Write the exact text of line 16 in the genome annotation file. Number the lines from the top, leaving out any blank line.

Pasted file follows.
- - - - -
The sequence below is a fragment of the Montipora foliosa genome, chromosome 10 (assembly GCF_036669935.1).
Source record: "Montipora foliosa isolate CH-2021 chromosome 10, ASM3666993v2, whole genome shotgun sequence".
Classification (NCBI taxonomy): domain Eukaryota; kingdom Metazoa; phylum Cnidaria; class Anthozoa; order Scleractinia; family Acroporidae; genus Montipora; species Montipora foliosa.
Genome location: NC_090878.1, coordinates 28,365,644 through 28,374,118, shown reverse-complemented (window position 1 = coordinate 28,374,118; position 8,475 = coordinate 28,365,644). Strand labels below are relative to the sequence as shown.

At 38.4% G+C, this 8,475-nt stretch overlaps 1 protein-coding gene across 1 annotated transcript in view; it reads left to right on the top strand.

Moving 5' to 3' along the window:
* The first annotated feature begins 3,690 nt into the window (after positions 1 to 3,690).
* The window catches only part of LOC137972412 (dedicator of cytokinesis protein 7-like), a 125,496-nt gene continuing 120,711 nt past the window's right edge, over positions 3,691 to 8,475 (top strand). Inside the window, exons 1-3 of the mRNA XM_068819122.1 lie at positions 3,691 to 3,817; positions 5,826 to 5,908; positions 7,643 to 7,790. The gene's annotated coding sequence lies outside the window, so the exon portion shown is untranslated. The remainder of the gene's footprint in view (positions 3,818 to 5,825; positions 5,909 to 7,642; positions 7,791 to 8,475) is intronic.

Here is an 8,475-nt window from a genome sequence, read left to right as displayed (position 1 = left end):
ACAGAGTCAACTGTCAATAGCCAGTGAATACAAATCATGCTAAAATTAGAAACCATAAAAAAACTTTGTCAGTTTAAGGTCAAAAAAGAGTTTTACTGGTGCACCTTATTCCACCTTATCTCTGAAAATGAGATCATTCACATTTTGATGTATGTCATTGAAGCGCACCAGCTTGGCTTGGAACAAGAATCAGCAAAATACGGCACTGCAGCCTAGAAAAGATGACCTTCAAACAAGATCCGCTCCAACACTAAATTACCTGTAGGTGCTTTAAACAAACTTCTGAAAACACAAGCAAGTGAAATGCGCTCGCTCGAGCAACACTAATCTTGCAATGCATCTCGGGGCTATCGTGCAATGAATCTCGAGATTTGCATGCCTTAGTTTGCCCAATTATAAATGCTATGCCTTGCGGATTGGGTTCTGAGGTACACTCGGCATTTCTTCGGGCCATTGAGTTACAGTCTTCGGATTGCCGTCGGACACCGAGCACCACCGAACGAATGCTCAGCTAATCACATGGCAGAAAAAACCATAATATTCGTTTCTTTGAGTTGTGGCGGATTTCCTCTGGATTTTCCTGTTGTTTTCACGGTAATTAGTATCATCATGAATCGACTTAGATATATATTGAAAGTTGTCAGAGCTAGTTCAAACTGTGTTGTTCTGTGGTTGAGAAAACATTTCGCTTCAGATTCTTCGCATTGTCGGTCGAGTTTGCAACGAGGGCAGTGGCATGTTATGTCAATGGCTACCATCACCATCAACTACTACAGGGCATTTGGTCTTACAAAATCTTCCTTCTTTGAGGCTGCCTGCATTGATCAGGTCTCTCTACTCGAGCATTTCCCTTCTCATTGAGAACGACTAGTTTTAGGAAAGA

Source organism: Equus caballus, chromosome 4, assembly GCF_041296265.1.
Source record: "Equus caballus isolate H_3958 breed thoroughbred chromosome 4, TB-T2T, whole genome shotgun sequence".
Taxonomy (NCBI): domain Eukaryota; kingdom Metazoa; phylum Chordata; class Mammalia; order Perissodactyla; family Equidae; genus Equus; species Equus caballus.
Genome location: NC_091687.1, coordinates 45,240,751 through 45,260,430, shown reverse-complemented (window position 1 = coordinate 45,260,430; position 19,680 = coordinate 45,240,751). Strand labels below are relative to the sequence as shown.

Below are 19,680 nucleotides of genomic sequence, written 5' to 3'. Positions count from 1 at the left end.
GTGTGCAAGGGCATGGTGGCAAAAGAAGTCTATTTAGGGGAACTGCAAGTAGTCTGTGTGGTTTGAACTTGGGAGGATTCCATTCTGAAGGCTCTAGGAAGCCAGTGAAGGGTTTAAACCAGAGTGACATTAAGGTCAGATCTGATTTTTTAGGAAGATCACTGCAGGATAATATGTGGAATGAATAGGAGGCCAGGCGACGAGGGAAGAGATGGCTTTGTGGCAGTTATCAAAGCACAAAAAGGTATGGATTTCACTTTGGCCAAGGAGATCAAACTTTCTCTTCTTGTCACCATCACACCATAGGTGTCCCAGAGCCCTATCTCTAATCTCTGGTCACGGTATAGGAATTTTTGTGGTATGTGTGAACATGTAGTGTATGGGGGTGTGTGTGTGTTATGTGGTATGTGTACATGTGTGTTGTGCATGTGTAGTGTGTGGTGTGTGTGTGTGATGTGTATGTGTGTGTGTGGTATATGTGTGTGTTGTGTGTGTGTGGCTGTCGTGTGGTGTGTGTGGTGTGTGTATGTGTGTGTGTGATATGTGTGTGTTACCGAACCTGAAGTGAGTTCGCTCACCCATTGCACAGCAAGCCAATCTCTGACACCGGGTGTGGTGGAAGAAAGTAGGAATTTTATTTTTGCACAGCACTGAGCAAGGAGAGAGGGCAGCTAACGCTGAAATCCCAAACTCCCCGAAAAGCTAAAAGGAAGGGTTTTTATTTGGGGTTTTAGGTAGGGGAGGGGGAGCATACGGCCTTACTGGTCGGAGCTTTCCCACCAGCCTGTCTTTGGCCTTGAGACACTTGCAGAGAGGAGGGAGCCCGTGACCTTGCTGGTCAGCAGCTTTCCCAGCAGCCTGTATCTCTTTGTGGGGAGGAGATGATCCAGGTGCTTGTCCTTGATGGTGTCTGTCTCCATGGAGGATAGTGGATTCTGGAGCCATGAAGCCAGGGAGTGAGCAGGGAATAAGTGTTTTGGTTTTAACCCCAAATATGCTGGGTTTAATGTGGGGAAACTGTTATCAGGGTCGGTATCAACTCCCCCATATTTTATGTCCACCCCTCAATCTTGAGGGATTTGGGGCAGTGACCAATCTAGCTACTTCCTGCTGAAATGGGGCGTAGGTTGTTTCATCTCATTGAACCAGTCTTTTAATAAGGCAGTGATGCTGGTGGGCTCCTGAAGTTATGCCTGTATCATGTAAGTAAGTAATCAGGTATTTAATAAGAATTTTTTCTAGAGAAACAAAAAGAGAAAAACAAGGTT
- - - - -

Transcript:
GTGTGCAAGGGCATGGTGGCAAAAGAAGTCTATTTAGGGGAACTGCAAGTAGTCTGTGTGGTTTGAACTTGGGAGGATTCCATTCTGAAGGCTCTAGGAAGCCAGTGAAGGGTTTAAACCAGAGTGACATTAAGGTCAGATCTGATTTTTTAGGAAGATCACTGCAGGATAATATGTGGAATGAATAGGAGGCCAGGCGACGAGGGAAGAGATGGCTTTGTGGCAGTTATCAAAGCACAAAAAGGTATGGATTTCACTTTGGCCAAGGAGATCAAACTTTCTCTTCTTGTCACCATCACACCATAGGTGTCCCAGAGCCCTATCTCTAATCTCTGGTCACGGTATAGGAATTTTTGTGGTATGTGTGAACATGTAGTGTATGGGGGTGTGTGTGTGTTATGTGGTATGTGTACATGTGTGTTGTGCATGTGTAGTGTGTGGTGTGTGTGTGTGATGTGTATGTGTGTGTGTGGTATATGTGTGTGTTGTGTGTGTGTGGCTGTCGTGTGGTGTGTGTGGTGTGTGTATGTGTGTGTGTGATATGTGTGTGTTACCGAACCTGAAGTGAGTTCGCTCACCCATTGCACAGCAAGCCAATCTCTGACACCGGGTGTGGTGGAAGAAAGTAGGAATTTTATTTTTGCACAGCACTGAGCAAGGAGAGAGGGCAGCTAACGCTGAAATCCCAAACTCCCCGAAAAGCTAAAAGGAAGGGTTTTTATTTGGGGTTTTAGGTAGGGGAGGGGGAGCATACGGCCTTACTGGTCGGAGCTTTCCCACCAGCCTGTCTTTGGCCTTGAGACACTTGCAGAGAGGAGGGAGCCCGTGACCTTGCTGGTCAGCAGCTTTCCCAGCAGCCTGTATCTCTTTGTGGGGAGGAGATGATCCAGGTGCTTGTCCTTGATGGTGTCTGTCTCCATGGAGGATAGTGGATTCTGGAGCCATGAAGCCAGGGAGTGAGCAGGGAATAAGTGTTTTGGTTTTAACCCCAAATATGCTGGGTTTAATGTGGGGAAACTGTTATCAGGGTCGGTATCAACTCCCCCATATTTTATGTCCACCCCTCAATCTTGAGGGATTTGGGGCAGTGACCAATCTAGCTACTTCCTGCTGAAATGGGGCGTAGGTTGTTTCATCTCATTGAACCAGTCTTTTAATAAGGCAGTGATGCTGGTGGGCTCCTGAAGTTATGCCTGTATCATGTAAGTAAGTAATCAGGTATTTAATAAGAATTTTTTCTAGAGAAACAAAAAGAGAAAAACAAGGTT